At least a decade ago, Hawaii Child Welfare Services starting sending foster children to live in the Hilo home of Yvonne and Paul Caitano. The Caitanos eventually adopted five of them, which allowed them to take in five more foster children, according to one of the adopted kids.

The Caitanos were known in their community for what seemed to be a compassionate willingness to care for other people’s children.

One woman, new to fostering children herself, met Yvonne Caitano around 2015.

“Yvonne was very supportive and very knowledgeable of services and she helped me answer questions that even cws workers would not,” the woman later wrote to a federal judge, referring to the state’s Child Welfare Services.

Dept of Human Services .
Child Welfare Services, part of the state Department of Human Services, placed at least 10 foster children in a home that turned out to be abusive. Cory Lum/Civil Beat/2019

But in 2018, the idyllic picture was shattered by accusations of abuse, raising questions about when state social workers got wind that something was amiss in a household taking in so many foster children. This account is based on federal and state court documents in cases involving the Caitanos, media accounts and an interview with one of the Caitanos’ adoptive children, who Civil Beat is not naming because she is a victim of alleged sexual abuse.

First, one of the children, after being returned to her biological parents, reported that Paul Caitano had sexually assaulted her. The 10 children were removed from the house and placed with other families or facilities. In April of this year, Paul Caitano was charged with 23 felony counts of sexually assaulting two girls in the household.

Eight months after the children were removed, Yvonne Caitano and four others were indicted by a federal grand jury, accused of illegally getting pharmacies to provide large amounts of opioids and powerful narcotics and illegally distributing them for profit.

The defendants included Dr. Ernest Bade, 80 years old at the time and later found to be incompetent to stand trial because of dementia, and four women who worked at his medical clinic — Caitano, her then-80-year-old mother, her adult daughter and an unrelated women. A federal judge, finding that office manager Caitano was at the heart of the operation, sentenced her in 2020 to five years in prison.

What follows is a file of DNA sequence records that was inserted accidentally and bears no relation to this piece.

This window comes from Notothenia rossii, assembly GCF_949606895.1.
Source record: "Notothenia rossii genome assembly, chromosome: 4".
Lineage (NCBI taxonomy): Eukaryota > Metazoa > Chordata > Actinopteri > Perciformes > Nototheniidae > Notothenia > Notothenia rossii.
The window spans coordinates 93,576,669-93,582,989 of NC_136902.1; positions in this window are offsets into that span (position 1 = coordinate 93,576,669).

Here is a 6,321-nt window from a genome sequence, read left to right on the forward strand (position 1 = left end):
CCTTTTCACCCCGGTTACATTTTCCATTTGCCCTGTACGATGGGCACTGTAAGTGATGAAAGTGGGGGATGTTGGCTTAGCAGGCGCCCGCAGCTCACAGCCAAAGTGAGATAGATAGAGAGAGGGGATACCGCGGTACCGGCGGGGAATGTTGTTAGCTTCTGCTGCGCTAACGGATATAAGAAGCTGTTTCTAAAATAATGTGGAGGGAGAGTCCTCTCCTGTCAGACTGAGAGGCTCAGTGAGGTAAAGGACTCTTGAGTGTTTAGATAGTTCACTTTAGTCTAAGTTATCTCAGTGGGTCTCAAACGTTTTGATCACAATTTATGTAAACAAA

One aggravating factor was that one of the children living with the Caitanos, 14 years old at the time, was forced to take part in the drug operation. The girl was told to count out pills and put them in envelope for customers who drove to the house to buy them. If she miscounted the pills or the money, the girl reported, she’d get berated — or beaten.

One of the children who lived in the Caitano household told Civil Beat that physical and mental abuse was common. The children were forced to stand facing a corner for a perceived infraction, sometimes all day or all night, she said.

“We’d get hit with belts or slippers or anything in reach — phone chargers,” she said.

The Bade drug ring garnered widespread media attention. But the Caitanos’ connection to the state’s foster care system has gone unexamined.

Civil Beat asked the Department of Human Services, the parent of CWS, how long the Caitanos had been fostering and adopting children, how much they were paid by the state over the years, whether the state got other reports of abuse or neglect before the February 2018 removal of the children and how often CWS visited the foster children to check on their welfare.

The department would not respond to most questions, citing a provision of Hawaii law that keeps the identity of foster parents confidential. Specifically, the department would not say when it first got reports of abuse in the Caitano household.

Paul Caitano
Foster and adoptive children were removed when one of the children reported being sexually molested by Paul Caitano. Hawaii Police Department

Some 1,000 children a year enter foster care in Hawaii. The National Coalition for Child Protection Reform in Virginia, using federal data, ranks the states by the number of children going into foster care as a percentage of those living in poverty, since the overwhelming majority of families caught up in the child welfare system are poor. By that measure, Hawaii’s foster care rate is about 43% higher than the national average, ranking it 20th among the states.

The department said that it requires monthly visits to children in foster care. But Hawaii has struggled over the years to meet a national standard of visiting 95% of children in foster care at least once a month to see how they’re doing. The most recent data shows the state making monthly visits in 84% of cases, somewhat higher than in previous years but still well short of the goal.

Many national studies have shown that foster care, even with exemplary foster parents, can cause lasting trauma to children. Researchers and legal scholars have argued that those consequences should be balanced against the dangers of leaving children with potentially abusive or neglectful parents.